For example, imagine you’re hiring someone who will primarily have a new business development role. A must-have may be the talent of Relationship, so they easily and quickly connect with others. It would be wonderful if they came in with a strong network of prospects and had a background knowledge of the industry, but those two things aren’t deal breakers. They could be acquired over time with your organization.
If you’ve held yourself to the goal you set for talent bank deposits, your “must-haves” will help you sort through the large number of candidates you’ve collected.
Explore Your Employer Brand
As you attract attention on LinkedIn and social media, potential candidates will certainly research your employer brand. Your employer brand refers to your company’s identity and your reputation as an employer.
It’s about the general perception of your company as a place to work. It also includes your Employee Value Proposition, which is the set of benefits that an employee receives in exchange for their talent, skills, and experience.
For example, Chick-Fil-A is widely known for having a strong employer brand. They are highly responsive and customer-focused, always delivering “service with a smile.”
As Amazon’s Jeff Bezos said, “Your brand is what other people say about you when you’re not in the room.” Take the time to find out what your current employer brand looks like.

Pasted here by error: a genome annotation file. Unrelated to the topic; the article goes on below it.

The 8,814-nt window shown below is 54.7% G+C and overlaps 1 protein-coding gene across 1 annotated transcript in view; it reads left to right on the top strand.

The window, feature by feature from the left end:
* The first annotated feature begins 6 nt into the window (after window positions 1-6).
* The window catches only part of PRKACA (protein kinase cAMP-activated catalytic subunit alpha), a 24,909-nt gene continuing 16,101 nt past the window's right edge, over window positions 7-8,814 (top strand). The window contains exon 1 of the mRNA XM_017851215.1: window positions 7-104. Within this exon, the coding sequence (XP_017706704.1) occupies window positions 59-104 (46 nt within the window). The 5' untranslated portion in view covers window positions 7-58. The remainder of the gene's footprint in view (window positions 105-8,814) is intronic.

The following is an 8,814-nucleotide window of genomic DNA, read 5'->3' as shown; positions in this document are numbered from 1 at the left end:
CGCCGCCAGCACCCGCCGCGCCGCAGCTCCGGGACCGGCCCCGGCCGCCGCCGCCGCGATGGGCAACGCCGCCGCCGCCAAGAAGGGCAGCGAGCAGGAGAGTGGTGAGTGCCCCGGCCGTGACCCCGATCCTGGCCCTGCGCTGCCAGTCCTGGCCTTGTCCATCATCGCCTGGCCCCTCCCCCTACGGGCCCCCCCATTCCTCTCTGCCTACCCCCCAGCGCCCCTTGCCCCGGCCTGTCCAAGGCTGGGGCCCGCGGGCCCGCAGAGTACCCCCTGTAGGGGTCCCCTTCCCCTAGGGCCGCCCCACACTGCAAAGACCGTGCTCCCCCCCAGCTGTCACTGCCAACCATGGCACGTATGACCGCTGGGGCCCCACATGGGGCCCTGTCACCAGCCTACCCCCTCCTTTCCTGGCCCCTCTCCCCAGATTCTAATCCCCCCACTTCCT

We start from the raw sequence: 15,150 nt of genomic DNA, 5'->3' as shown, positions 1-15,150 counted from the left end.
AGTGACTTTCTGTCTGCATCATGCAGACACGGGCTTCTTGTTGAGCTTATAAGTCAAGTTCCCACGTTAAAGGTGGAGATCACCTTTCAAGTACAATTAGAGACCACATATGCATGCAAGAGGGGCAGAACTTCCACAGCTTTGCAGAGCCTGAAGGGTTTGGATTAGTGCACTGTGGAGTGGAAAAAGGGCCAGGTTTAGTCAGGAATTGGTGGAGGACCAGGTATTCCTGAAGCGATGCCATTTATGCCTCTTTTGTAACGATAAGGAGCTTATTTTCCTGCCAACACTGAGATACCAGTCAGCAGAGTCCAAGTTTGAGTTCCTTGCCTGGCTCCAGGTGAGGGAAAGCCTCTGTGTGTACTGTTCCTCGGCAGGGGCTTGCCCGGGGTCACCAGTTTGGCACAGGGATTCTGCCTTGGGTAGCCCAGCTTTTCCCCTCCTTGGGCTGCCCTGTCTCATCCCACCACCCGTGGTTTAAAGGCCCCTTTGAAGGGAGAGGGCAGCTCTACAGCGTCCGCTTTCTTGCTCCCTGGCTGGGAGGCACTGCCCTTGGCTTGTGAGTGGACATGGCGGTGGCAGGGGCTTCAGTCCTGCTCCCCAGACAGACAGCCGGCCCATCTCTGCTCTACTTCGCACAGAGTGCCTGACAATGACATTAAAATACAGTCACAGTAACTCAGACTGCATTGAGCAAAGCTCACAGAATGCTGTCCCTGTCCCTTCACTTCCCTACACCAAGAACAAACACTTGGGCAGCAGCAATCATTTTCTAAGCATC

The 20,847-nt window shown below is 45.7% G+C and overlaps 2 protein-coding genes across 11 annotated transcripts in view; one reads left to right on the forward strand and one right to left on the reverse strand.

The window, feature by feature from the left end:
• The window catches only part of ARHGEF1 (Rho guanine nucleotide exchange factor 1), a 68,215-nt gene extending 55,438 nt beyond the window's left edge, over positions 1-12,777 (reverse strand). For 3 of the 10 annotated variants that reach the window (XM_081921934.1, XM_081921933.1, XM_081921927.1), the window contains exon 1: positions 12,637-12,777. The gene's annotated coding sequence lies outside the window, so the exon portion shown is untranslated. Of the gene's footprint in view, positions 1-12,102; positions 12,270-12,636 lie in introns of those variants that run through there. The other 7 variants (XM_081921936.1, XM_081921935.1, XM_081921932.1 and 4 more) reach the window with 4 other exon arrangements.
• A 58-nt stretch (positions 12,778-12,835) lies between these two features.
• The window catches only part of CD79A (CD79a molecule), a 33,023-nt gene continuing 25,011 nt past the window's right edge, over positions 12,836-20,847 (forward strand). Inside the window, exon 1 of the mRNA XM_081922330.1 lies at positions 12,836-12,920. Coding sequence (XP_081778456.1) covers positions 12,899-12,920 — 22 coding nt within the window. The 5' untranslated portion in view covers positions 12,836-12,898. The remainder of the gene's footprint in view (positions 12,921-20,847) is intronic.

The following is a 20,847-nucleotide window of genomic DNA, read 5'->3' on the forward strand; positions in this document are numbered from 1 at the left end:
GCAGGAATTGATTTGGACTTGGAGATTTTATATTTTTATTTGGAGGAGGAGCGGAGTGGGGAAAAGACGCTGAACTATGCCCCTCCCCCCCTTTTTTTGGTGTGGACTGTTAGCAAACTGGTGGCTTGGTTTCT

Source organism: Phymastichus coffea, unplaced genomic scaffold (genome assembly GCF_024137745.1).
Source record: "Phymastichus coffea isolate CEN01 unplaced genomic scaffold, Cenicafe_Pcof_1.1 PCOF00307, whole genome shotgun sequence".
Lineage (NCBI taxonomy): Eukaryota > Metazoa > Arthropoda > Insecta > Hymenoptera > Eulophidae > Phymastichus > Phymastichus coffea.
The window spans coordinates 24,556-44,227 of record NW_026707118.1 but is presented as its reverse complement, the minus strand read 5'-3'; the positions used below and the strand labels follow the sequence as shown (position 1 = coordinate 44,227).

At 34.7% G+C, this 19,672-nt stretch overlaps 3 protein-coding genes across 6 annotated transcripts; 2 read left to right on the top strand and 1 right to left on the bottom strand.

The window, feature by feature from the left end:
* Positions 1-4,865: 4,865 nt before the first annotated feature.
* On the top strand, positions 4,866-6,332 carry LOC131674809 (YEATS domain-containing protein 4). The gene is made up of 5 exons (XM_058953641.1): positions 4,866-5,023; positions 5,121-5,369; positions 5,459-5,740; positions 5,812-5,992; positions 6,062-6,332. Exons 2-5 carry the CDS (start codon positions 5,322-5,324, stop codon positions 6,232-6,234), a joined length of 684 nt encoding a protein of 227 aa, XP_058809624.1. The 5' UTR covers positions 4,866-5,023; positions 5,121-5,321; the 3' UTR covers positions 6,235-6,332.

Google your organization to see how you’re presenting yourself to your potential talent bank deposits. Find out what people think of your company and ensure it matches who you really are. The stronger your employer brand, the higher the quality of employees you will attract and retain.
Remember The Growth Formula
The Growth Formula is (Talent + Fit) x Investment = Growth.
Talent is someone’s innate ability to achieve success in a role. We often compare talent to land. Talent, like land, can’t be built or created, but it can be cultivated for growth. The more someone’s talents align with the necessary talents for a given role, the higher potential they have for success.
Fit has to do with how well someone will fit in a given role, with the team, with the company, and with your style of management. Personality, skills, and experiences all have an impact on fit. Just because someone has the innate talent to be successful in a job, doesn’t mean they’re the right fit for your personal style, your team dynamic, your clients, or your company culture. Don’t focus too much attention on how someone looks on paper. Pay just as much attention to fit.
When you get both talent and fit right, you are able to make an investment that will really pay off. Your investment includes all of the coaching, training, relationship development, and support that you provide your people.
Mastering the talent, fit, and investment pieces of the equation will help you achieve the growth you want. With the strength of the team lying in each individual member, growth within one person will help grow the organization overall.